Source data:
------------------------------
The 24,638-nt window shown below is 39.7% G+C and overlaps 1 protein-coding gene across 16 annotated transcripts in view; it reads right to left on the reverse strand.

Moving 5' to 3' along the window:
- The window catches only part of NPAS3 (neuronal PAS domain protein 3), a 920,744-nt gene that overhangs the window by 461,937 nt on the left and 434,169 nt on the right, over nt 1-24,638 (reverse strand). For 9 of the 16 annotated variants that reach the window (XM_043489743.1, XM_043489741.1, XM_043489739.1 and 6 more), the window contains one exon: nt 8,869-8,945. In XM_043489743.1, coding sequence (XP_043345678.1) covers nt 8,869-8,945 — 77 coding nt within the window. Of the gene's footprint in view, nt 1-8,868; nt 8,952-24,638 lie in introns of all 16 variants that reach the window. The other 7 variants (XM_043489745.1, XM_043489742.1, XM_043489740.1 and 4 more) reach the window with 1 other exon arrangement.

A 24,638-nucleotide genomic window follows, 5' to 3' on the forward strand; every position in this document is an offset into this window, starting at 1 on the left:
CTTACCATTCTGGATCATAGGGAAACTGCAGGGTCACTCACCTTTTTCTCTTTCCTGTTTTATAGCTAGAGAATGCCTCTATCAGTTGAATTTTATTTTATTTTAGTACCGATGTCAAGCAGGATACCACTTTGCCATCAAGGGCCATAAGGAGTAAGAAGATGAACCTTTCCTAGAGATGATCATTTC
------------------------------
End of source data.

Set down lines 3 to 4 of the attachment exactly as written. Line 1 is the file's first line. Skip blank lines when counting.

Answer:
- The window catches only part of NPAS3 (neuronal PAS domain protein 3), a 920,744-nt gene that overhangs the window by 461,937 nt on the left and 434,169 nt on the right, over nt 1-24,638 (reverse strand). For 9 of the 16 annotated variants that reach the window (XM_043489743.1, XM_043489741.1, XM_043489739.1 and 6 more), the window contains one exon: nt 8,869-8,945. In XM_043489743.1, coding sequence (XP_043345678.1) covers nt 8,869-8,945 — 77 coding nt within the window. Of the gene's footprint in view, nt 1-8,868; nt 8,952-24,638 lie in introns of all 16 variants that reach the window. The other 7 variants (XM_043489745.1, XM_043489742.1, XM_043489740.1 and 4 more) reach the window with 1 other exon arrangement.

A 24,638-nucleotide genomic window follows, 5' to 3' on the forward strand; every position in this document is an offset into this window, starting at 1 on the left: